Just replaced the battery in my 2004 Infiniti FX35 (before the battery died… it just wasn’t as crisp during startups and the voltage had fallen to 12.19 volts). During the past 4 days I have been getting about 2 mpg better gas mileage!?! Is there something that resets during a time with no power (kinda like the radio station presets)? Or is there another reason or theory?
Your sample size is too small to be relevant.
Nope. Not that would improve mileage. Besides, 4 days is too short a timeframe to be making any comparisons…unless you’re driving 500 miles a day.
…not for a theory…
Yes, the PCM leaned data does normally get erased when you disconnect the battery. It should relearn it all in a few days or less. However, I would expect that would slightly reduce the mileage for a short time.
Has the weather or something else changed in the last four days too?
12.9 volts on a sitting battery is pretty good. (Sitting being defined as more than a few minutes after the engine was shut down.) 12.9 would indicate and alternator or cable problem if that was taken while the engine was running.
Engine running = 14 to 14.5 volts
Right after shutdown = 13.8 volts
Several minutes later = 12.6 to 12.7 volts
…it is my same route 20 mile route every day… and I punch the reset at the beginning, so I have 8 legs at 20.2 rather than 18.0… Go figure?
Interesting… Actually the overnight voltage of the old battery was 12.19 (12.2 if you round up)… the table on this page:
suggests that the battery is less than half “state of charge” and the engine running was 14.5 which suggests that the alternator was fine… It seems also that some of the driving characteristics are different (throttle is more sensitive at start, shift patterns are at a little higher revs)… I will take a longer distance look at the mileage. Thanks for your insight, J
PS the weather is the same, but would there be a difference in winter/summer blend of gas? … in California? I buy at the same gas station and filled up about the same time as the battery was switched…
Replacing your battery did not improve your gas mileage, throttle response or shift points. There isn’t anything magical about replacing a battery and nothing is different about your car and the millions of others on the road. But I’m glad changing the battery has given you so much satisfaction.
[i] During the past 4 days I have been getting about 2 mpg better gas mileage![/i] May guess that you are using an on-board milage computer that will report your mileage for the last trip, day etc. My guess is when you replaced the battery it re-set the mileage computer and it is reporting based only in the data it has seen since the battery was replaced. In time it likely will work out to what you what you had been getting. It may also have changed other settings of the car's computer, Then the computers can relearn settings it maybe reporting correctly. The only real way to get exact mileage is to do the math a Miles/Gallons. Again you need to measure several fillups in a row
Time will tell.
It is a possibility the system was being drained by trying to charge a dead battery, and not providing as much kick in the spark, but I like the computer reset.
Sorry, I misread your 12.19 as 12.9 You are correct, 12.19 is too low.
Is it possible that low voltage was causing you computer to get lower than correct voltage readings from the sensors that it uses to compute your mileage?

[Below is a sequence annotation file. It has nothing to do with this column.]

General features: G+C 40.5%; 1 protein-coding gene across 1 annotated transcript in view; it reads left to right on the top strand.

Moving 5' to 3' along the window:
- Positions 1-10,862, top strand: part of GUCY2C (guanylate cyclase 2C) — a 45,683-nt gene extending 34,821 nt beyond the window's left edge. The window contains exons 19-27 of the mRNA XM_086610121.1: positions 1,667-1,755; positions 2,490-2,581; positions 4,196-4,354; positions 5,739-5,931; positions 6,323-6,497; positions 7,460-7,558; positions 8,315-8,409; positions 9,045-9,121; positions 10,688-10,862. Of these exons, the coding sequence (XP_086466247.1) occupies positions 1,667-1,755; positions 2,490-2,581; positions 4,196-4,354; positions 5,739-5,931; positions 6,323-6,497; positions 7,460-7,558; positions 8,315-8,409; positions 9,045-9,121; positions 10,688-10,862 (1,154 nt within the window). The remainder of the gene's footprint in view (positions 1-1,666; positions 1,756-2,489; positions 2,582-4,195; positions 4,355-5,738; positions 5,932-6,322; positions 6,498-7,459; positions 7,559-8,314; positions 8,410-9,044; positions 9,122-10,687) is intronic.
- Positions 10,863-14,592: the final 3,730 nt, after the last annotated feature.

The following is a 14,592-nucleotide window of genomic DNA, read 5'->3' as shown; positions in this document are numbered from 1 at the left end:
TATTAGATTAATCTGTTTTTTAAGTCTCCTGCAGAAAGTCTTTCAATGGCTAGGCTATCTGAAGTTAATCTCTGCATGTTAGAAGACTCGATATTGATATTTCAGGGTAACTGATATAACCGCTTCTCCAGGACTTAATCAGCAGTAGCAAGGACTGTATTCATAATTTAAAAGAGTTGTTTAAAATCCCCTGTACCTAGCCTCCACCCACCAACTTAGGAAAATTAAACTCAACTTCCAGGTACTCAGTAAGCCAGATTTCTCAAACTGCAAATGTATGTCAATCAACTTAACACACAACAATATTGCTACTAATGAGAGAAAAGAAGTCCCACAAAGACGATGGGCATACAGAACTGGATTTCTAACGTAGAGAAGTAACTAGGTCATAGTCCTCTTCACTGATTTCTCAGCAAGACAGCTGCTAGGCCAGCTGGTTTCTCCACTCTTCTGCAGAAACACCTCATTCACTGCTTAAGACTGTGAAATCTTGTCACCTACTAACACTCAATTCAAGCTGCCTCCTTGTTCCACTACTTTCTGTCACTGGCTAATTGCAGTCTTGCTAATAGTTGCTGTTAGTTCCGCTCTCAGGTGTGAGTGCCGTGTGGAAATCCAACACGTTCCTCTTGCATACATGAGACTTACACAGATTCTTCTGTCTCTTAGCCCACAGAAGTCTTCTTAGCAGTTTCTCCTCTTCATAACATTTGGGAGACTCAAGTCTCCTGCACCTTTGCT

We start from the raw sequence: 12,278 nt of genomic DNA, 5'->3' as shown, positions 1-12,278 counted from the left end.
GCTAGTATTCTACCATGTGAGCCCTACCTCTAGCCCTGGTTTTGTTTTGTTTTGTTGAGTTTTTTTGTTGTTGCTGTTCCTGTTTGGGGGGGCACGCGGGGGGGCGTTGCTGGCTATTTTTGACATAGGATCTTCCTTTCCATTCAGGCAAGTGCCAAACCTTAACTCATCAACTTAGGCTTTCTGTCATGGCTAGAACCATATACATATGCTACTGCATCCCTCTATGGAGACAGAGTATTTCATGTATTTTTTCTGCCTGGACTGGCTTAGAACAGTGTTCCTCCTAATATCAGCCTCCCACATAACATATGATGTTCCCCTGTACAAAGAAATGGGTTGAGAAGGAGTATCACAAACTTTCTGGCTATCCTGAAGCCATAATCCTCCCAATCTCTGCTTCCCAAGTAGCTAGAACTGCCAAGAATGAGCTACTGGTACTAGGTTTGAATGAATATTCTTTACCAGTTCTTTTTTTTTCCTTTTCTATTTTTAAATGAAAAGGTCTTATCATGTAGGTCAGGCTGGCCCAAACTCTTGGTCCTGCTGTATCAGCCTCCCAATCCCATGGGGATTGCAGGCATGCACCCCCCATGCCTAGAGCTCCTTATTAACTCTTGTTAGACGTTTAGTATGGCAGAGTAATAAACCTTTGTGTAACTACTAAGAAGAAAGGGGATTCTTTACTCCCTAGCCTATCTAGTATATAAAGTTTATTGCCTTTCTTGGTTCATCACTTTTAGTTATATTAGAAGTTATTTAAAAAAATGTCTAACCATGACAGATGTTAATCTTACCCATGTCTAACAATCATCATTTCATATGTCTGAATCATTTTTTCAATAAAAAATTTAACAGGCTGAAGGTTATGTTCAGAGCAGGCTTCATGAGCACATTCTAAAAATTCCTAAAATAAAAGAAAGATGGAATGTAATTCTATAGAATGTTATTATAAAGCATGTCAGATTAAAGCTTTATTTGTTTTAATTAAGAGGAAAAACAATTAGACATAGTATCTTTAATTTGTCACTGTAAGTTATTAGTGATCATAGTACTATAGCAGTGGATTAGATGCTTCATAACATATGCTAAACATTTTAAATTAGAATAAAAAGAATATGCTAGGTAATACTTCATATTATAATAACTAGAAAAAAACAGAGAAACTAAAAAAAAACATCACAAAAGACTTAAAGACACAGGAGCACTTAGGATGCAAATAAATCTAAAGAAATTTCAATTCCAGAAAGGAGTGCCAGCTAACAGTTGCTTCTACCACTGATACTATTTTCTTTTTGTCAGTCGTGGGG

Thanks, I had not thought that the actual MPG calculation might have memory/history… I will do a few tank measure for greater accuracy… J
The two fillups since the battery change produced the same MpG as before (19.6 and 18.7)
As others have said, the only way to accurately measure mileage is to fill the car, run it until you’ve used some gas–probably half a tank or more would be best, then fill it up again and divide the miles driven by the number of gallons it took to fill it.
The MPG gauge on your car isn’t going to be as accurate as doing it the ‘hard way’, no matter how good it appears to be.
The engine runs off the alternator, not the battery. Replacing the battery would improve starting but once started, the alternator provides needed electricity for all the electrical components. The only time you’d run off the battery is if the voltage regulator and/or alternator were bad. Old cars ran off the battery and the generator recharged the battery. That stopped in the mid '60s. I’ve actually started cars then removed the battery and everything was fine. Don’t try that now, you’ll blow sensitive electronics.
Sounds like you may have slightly altered your driving habits.
Typically our posts about battery replacemt involve some sort of negative event happening not better mileage as you suggest.
The idea about low voltage to the computer does not pass muster as there is a range of supply voltages allowed and then internal to the device these voltages are stabilized into the voltages the computer uses (typicaly + - 5v for the integrated circuits)
I agree with you until you get to the part where you say “the only time you would run off the battery is when the voltage regulator or alternator are bad” not quite true. If system load exceeds alternator capacity the battery will step in to make up the difference. The alternator does not have to be"bad" for this to occour.
Let me summarize this small adventure… I get the same mileage as before the battery change, but the calculator that displays the ongoing MPG seems to read high (shows 25+ mpg on flat highway driving where it rarely displayed 22+ plus before along the same longer haul trip)… So something electronic has been altered or reset, all the mechanics are identical…
Thanks for all your comments! J